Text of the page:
The Pentagon has joined the search for the Beltway Sniper.
Defense Secretary Donald H. Rumsfeld agreed Tuesday evening to the FBI's request to use a military surveillance aircraft in the hunt for the killer, a senior defense official said.
The plan calls for having military pilots fly reconnaissance flights accompanied by federal agents, who would relay any collected information to authorities on the ground, the official said, speaking on condition of anonymity. A main objective is to improve communication among investigators.
Authorities had considered using a Predator unmanned aerial vehicle, but decided to use manned aircraft instead, officials said.
The help will be provided in a way meant to comply with the Posse Comitatus Act -- a 19th century law that bans the military from domestic law enforcement. That means the military will relay data to law enforcement and not decide on its own what targets to watch, the official said.
Defense officials told Fox News Channel that a special Army reconnaissance aircraft called an RC-7, based at Fort Bliss, Texas, would be sent to Washington. The aircraft is a modified DeHavilland DHC-7, adjusted to carry advance optics and communications gear for collecting intelligence on the ground, and it also carries advanced communications equipment to share with ground-based units. Currently, it's operated by six-man crews from the 204th Military Intelligence Battalion out of Fort Bliss, Texas. They are often used in counter narcotics operations in Latin America.
The aircraft would perform general reconnaissance, such as looking for or tracking the light-colored van authorities say was seen at one or more of the shooting sites. Pentagon participation also could involve a system of sensors that could detect flashes of gunfire on the ground, the official said.
More than half a dozen agencies already are working the case, a series of 11 random rifle attacks in 13 days that has killed nine people and seriously wounded two others. All but one of the attacks have been in neighboring suburbs in Maryland and Virginia. One was just inside Washington at the Maryland border.
In two recent killings, police threw up a dragnet near the shooting site, blocking off streets and expressway ramps and stopping traffic to check vehicles. The assailant slipped away.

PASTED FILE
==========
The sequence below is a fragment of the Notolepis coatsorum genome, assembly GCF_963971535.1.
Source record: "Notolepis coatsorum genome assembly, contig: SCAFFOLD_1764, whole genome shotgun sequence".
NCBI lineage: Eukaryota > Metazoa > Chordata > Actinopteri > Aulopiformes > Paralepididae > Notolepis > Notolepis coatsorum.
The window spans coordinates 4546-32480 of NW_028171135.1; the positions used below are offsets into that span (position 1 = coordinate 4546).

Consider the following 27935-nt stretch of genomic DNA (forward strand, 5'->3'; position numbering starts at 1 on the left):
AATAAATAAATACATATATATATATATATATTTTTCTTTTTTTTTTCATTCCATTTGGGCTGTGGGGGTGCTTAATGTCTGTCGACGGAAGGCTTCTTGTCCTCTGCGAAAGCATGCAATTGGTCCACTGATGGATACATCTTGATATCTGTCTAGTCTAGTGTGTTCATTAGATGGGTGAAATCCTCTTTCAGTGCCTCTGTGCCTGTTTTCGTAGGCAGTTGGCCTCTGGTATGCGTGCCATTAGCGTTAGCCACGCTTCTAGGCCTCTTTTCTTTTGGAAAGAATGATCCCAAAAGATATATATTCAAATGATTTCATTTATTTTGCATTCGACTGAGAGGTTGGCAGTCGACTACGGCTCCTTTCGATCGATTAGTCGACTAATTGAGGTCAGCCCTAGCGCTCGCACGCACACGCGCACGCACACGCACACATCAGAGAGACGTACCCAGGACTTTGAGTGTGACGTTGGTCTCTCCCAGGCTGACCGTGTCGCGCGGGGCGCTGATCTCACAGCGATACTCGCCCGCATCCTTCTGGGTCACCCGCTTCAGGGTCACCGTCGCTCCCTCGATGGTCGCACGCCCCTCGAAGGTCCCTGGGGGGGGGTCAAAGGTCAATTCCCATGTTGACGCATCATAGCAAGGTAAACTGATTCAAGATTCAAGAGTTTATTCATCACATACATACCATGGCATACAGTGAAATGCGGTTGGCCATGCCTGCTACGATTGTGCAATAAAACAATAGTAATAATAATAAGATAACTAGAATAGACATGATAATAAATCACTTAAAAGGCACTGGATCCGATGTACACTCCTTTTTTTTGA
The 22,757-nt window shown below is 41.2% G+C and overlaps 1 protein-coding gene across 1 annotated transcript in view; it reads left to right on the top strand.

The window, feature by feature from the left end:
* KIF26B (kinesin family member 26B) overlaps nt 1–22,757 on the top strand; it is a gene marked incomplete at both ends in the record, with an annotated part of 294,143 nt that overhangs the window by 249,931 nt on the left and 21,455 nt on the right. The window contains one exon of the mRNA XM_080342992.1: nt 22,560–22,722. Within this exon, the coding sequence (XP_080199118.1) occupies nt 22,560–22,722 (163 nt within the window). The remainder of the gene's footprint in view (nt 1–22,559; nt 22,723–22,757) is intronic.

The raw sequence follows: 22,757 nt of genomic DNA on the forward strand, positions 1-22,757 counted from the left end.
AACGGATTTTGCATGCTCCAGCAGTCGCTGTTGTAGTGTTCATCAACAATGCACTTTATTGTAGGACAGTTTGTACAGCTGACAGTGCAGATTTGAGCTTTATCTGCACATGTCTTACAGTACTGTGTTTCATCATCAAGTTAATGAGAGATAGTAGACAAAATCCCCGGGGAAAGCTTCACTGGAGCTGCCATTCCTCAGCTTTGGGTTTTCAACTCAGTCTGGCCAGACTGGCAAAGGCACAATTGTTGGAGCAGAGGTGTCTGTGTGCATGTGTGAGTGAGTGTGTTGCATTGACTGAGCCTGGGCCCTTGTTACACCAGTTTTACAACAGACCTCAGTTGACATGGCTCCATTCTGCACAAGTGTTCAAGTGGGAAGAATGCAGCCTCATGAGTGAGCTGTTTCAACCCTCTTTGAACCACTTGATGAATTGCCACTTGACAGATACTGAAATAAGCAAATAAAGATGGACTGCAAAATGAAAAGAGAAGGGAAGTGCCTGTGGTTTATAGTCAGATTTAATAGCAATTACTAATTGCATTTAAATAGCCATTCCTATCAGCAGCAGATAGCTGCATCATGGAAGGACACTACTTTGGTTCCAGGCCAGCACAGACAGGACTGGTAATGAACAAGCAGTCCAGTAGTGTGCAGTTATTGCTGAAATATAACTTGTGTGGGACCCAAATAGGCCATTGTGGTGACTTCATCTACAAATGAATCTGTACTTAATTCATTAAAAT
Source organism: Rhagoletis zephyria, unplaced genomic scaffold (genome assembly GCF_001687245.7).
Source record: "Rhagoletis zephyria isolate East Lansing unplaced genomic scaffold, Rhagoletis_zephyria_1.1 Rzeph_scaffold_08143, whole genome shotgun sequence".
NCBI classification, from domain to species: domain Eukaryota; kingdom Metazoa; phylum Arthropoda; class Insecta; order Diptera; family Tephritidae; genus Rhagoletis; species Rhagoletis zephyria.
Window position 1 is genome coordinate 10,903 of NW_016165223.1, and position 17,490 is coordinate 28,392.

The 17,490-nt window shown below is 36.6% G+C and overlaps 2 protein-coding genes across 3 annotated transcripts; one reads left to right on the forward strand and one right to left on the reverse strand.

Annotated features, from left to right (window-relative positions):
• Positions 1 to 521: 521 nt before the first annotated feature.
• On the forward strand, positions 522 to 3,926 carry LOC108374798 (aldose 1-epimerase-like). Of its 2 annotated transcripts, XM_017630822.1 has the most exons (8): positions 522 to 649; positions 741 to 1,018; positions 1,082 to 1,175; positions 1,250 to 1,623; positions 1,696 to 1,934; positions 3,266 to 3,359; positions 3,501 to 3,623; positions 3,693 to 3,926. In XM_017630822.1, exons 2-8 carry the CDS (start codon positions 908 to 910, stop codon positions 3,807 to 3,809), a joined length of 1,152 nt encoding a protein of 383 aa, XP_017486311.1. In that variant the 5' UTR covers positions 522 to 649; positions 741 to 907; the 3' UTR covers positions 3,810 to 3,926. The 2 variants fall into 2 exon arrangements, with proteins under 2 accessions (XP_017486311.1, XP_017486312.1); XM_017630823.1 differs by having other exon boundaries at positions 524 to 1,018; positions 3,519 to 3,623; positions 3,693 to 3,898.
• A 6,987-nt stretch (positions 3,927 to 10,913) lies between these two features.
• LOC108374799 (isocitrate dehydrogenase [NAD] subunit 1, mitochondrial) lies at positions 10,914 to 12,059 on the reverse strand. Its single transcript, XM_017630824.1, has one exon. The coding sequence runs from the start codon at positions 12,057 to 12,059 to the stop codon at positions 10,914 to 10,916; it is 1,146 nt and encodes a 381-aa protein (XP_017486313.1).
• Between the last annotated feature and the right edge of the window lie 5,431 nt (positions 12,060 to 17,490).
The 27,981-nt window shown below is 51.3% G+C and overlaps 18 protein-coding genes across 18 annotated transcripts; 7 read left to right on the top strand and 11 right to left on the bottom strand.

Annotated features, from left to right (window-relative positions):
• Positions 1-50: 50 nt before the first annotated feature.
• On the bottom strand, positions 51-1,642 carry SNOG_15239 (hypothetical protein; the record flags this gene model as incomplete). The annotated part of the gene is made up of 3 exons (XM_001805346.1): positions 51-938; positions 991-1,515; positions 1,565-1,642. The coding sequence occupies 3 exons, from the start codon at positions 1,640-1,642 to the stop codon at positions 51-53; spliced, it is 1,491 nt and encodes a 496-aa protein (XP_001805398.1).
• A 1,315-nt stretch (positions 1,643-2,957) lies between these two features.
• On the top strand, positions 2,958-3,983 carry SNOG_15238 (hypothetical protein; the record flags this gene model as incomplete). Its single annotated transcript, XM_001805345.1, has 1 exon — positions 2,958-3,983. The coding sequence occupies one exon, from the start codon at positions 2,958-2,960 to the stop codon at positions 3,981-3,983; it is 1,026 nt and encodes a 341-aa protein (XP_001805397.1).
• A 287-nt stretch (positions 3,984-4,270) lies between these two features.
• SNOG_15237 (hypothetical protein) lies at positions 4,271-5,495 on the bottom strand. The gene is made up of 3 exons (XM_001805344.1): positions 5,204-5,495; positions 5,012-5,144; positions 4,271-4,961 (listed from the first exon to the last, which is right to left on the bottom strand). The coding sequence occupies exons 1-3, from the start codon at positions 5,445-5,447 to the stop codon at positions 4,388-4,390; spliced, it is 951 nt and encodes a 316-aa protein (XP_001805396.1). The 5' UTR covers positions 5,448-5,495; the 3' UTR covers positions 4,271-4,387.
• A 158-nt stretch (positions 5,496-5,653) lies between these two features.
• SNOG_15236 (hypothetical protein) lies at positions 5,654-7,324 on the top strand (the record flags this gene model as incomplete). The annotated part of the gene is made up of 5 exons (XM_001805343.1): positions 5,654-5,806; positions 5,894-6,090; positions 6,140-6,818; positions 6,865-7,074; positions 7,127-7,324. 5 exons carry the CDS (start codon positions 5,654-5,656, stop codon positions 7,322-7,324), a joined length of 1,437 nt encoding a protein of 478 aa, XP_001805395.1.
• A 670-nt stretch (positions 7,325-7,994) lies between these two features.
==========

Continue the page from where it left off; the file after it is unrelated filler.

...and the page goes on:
Another official, who also discussed the matter on condition of anonymity, said that at the request of investigators, the Army has started searching its records for people trained as snipers for any former or current service member who might be involved in the shootings.
Law enforcement officials have not said they suspect anyone from the services. Experts have said the shooter also could be a hunter, a target shooter, someone with law enforcement experience, and so on.
Police from counties where the attacker has struck are participating in the joint investigation as well as both state police forces, Washington's metropolitan police, the FBI and the Bureau of Alcohol, Tobacco and Firearms.
By law the military is limited in the ways it can engage in domestic law enforcement, although state governors can call up National Guard troops for such missions.
Federal investigators refused Tuesday to rule out the possibility that organized terrorist groups are behind the shootings that have left some residents apprehensive all around the nation's capital.
"The communities are terrorized," said the homeland security director, Tom Ridge, and said federal investigators don't know whether the sniper might be a domestic or international terrorist or is working alone.
Asked whether there were links to Al Qaeda or other foreign terrorists, Ridge said, "I don't think we can foreclose that. Certainly, nobody in the FBI or the White House has foreclosed that."
Fox News Channel's Bret Baier and the Associated Press contributed to this report.